A critical vulnerability was recently discovered by security research firm SafeBreach, which uses unmonitored privilege escalation in Open Hardware Monitor tool to infect Windows PCs that run software based on it. Among others, one of the most commonly found bundled software that uses the Open Hardware Monitor is HP TouchPoint Analytics — a tool that runs on millions of HP laptops and desktops worldwide, thereby putting the same number of users at risk. The flaw has since been reported to HP, and the company has subsequently issued a patch fixing the said vulnerability.
The reason why this flaw could have been potentially critical is because tools such as HP TouchPoint Analytics are loaded as signed services, and are therefore whitelisted by many anti-malware tools. In this case, the HP TouchPoint Analytics tool had high, root-level system access, and being a whitelisted tool, allowed attackers to escalate the system privilege to gain access to critical parts of the system. Potential use cases for hackers here include data theft, undetected tracking of users and critical surveillance activities, which are further compounded by attackers going undetected because of anti-malware and spyware tools failing to detect it as a breach.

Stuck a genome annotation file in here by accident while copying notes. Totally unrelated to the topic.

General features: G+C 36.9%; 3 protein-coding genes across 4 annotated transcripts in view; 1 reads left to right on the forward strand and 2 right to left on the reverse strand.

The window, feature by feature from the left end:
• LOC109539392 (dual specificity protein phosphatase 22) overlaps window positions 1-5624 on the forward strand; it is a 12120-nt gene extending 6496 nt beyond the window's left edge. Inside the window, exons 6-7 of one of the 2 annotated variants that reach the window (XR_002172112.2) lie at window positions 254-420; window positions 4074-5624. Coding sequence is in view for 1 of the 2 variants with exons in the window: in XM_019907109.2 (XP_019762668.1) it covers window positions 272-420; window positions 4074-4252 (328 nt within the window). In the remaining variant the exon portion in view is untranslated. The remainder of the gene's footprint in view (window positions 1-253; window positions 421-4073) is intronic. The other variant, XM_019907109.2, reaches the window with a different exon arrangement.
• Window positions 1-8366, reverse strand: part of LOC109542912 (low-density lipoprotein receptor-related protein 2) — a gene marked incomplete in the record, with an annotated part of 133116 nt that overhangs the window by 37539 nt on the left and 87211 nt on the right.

“These types of vulnerabilities are alarming because they indicate the ease with which malicious hackers could mount supply-chain attacks targeting and breaching highly trusted elements of our software ecosystem. This should be a clear signal to security teams that they need to increase their frequency of testing and analysis of their security envelope, in order to match the pace of criminals who are constantly innovating ways to hack into the most vulnerable parts of IT systems,” said Itzik Kotler, co-founder and chief technology officer of SafeBreach.
HP’s laptops and desktop systems run across a wide range of locations, and alongside personal use, are also used in enterprises that deal with potentially sensitive data. This makes the discovery even more sensitive, since through this privilege escalation process, attackers could simply target IT administrator setups, enter specific terminals, install arbitrary and malicious DLL files into the system and gain access to the machines in question, thereby gaining access to high sensitivity data. The flaw has since been patched by HP, although SafeBreach mentions that any other company that uses the Open Hardware Monitor tool is still potentially at risk.
Given that the Open Hardware Monitor tool is an open source utility, many stock software that are whitelisted by anti-malware scanners use it extensively. This brings the total potentially affected count up to tens of millions, further underlining the importance of issuing regular software updates for both companies and IT administrators alike.